Mentoring, Coaching and Corrective Action Guidelines for University of Idaho Supervisors of Staff
Updated January 15, 2014
The following are guidelines to help supervisors assist staff to succeed in their jobs. Faculty processes differ and we encourage you to contact the office of the Provost and consult the Faculty Staff Handbook for more information about helping faculty succeed through performance issues.
FSH 3190 Diminished Performance of Employees touches on our collective desire to, when appropriate, recognize diminished performance issues and do what we can to help an employee turn these around. We value our staff and invest in them heavily through the initial training periods and beyond. It makes good sense to give people an opportunity to improve performance deficiencies or change behavioral-related problems to help them succeed at the University of Idaho. There are situations in which an act or actions require more aggressive disciplinary action up to dismissal.
FSH 3920 Dismissal and Discipline of Exempt Employees and Discipline and FSH 3930 Separation of Classified Employees outline or otherwise discuss “adequate cause,” circumstances when discipline or dismissal may be appropriate and the required due process steps associated with them.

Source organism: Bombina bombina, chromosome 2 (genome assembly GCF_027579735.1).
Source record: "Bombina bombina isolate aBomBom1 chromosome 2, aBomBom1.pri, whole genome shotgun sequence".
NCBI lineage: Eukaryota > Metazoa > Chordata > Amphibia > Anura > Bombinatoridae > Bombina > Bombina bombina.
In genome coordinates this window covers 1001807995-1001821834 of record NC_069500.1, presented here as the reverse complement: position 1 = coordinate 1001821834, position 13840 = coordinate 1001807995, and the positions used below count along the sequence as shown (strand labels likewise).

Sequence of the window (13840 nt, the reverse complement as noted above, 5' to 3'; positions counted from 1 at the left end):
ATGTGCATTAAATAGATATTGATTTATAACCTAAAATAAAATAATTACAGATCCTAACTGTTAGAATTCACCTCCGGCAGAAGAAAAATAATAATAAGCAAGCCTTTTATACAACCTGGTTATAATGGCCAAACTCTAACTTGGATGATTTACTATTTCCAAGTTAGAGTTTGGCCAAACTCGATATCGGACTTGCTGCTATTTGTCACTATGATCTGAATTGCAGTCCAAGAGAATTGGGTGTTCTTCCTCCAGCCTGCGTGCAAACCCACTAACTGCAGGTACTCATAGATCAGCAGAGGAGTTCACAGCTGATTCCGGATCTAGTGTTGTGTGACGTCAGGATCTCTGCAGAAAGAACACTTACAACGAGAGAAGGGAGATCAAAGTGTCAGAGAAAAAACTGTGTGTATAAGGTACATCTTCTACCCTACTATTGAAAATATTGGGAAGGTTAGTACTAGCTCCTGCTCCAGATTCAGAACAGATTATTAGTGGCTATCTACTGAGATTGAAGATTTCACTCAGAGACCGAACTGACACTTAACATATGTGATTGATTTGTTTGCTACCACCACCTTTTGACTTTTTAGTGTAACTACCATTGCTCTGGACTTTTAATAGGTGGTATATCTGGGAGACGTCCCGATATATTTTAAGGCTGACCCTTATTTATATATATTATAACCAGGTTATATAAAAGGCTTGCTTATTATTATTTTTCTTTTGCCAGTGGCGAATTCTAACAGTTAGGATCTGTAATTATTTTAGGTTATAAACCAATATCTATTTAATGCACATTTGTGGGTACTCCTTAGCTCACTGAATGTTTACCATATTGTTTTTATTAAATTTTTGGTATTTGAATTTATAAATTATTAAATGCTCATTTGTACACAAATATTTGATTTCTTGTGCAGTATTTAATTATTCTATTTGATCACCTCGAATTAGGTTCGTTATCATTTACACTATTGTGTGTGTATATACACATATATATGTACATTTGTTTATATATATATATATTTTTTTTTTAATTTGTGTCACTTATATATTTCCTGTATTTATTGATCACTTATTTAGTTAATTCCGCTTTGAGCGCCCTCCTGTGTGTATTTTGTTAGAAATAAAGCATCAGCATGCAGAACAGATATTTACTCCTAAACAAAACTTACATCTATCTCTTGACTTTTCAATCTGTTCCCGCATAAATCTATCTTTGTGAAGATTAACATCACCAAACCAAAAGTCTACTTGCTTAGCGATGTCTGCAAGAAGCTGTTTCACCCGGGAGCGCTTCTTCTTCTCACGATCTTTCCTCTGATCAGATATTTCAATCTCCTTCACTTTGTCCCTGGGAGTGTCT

Most performance or behavioral issues can be corrected. Providing an employee that opportunity, as soon as the issues are identified, is a key competency of a good supervisor.
Why should we care about correcting performance or behavior? It is often the right thing to do. It is often the fair thing to do for the employee and those whom the employee serves including our students, co-workers, alumni, donors, parents, potential students and the general public. Not addressing performance or behavioral issues usually does our community and the employee a disservice and can put the University at risk in some situations.
You always have a great partner and support system in Human Resources to help you with employee issues. Following are coaching and corrective action guidelines and resources available to you to help your employees succeed and to help protect you and the University.
The overarching term commonly used for this is “performance management” which actually starts on an employee’s first day with setting expectations, orienting and training, developing goals and establishing the criteria by which an employee’s performance will be valued and evaluated. For these guidelines, we jump ahead to the moment when an employee’s performance, actions or behaviors need correcting.
The following links provide brief guidelines on related topics:
For assistance with performance evaluations, please contact - Employment Services